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My Papa's Waltz - Perception and Reality

            You never expect a child that has grown up in poverty of single parent household to have the same perception of life of a rich kid who grew up on Beverly Hills. We shouldn't assume the same while we are reading poems. Theodore Roethke "My Papa's Waltz" can be used as an example of this theory. Depending on how you grew up all has an effect of how you view this poem. The poem "My Papa's Waltz" has a double meaning it is either a waltz between a father and son, thus bringing them closer together, or on the darker side it is a fight between a drunken father and his son where the intimacy of the dance is overshadowed by the anger the reader feels from his her past. In this poem Theodore Roethke finagles our emotions with his literary conventions. Someone who has been through a struggle in their life tends to follow the negative connotation of this poem which depicts an abusive drunken father. .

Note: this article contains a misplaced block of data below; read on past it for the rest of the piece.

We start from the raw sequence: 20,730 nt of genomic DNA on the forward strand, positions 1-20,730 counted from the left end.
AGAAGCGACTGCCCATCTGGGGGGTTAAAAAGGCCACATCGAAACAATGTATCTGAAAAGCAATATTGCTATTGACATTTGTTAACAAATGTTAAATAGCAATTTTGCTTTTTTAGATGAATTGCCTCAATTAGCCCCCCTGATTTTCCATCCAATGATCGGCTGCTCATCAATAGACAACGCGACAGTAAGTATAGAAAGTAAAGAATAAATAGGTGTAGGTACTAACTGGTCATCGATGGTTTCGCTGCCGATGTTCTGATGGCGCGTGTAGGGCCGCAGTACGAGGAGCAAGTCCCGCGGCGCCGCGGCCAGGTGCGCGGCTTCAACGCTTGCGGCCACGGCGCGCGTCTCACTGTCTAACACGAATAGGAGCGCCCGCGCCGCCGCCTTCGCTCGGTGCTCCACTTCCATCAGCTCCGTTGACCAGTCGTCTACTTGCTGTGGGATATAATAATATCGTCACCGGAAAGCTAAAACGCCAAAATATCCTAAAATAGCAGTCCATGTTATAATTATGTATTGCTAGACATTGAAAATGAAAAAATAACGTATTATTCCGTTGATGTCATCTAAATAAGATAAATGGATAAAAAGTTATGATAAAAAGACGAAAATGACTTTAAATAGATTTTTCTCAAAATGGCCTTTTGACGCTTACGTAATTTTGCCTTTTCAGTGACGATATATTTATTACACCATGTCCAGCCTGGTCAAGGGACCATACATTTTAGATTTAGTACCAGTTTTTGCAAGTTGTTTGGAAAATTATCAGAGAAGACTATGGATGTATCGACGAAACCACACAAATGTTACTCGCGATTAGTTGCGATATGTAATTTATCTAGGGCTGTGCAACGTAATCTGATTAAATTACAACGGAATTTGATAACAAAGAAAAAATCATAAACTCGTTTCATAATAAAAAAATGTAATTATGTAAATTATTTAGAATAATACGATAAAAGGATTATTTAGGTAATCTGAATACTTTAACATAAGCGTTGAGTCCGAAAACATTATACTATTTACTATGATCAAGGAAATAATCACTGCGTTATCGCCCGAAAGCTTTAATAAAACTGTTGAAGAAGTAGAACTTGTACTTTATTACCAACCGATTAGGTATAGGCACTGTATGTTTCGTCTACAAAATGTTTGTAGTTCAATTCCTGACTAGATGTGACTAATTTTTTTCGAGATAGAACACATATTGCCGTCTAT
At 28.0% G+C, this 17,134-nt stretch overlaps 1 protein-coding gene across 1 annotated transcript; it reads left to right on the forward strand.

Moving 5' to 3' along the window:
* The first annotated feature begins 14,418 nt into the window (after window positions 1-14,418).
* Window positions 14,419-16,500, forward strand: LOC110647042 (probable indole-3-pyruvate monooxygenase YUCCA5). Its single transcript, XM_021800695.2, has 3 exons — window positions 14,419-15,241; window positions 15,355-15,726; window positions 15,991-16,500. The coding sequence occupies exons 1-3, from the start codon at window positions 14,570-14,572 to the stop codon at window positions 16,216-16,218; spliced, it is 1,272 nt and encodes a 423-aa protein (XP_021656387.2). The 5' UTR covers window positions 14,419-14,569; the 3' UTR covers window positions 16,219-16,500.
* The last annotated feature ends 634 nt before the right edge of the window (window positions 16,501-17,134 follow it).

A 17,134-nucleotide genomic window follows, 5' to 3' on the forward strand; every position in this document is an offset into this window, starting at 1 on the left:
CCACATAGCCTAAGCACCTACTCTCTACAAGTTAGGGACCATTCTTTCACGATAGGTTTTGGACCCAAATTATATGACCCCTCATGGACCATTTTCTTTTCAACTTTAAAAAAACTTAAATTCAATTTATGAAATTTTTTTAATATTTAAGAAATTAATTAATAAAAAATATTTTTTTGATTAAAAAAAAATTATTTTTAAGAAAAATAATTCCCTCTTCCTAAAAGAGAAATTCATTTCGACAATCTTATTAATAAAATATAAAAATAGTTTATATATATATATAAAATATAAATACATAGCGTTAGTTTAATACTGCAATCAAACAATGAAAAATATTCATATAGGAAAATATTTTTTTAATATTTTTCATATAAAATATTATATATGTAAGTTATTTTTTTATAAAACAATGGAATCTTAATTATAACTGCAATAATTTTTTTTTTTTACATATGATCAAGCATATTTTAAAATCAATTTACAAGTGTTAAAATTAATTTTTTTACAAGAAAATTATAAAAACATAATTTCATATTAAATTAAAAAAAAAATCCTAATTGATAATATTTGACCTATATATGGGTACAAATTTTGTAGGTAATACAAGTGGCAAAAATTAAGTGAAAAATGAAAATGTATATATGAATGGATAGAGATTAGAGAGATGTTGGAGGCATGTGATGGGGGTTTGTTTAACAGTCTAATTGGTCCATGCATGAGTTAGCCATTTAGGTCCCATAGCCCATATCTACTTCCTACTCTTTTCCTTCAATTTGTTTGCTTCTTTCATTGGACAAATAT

According to kidshealth.org kids in abusive relationships teens tend to focus more on the items they are abused with than any other feature in an area. Throughout the poem the only features of the father that are described are his battered knuckles, belt buckle, and palms. This leaves one to assume that his knuckles are battered from the "waltz" him and his father have just had in the kitchen and they are starting to swell up. He then explains how his right ear scraped his father's belt buckle showing that he is on his knees and is either falling down or trying to get back up. The frown on his mother's face shows how she is disappointed, but her silence throughout the poem shows how she is powerless. This is an example of how this is not the first time this situation has occurred due to her lack of help. You can also see that it is not a pleasant situation by how the father grabs his wrist and not his hand which is what you typically hold when you participate in a waltz.

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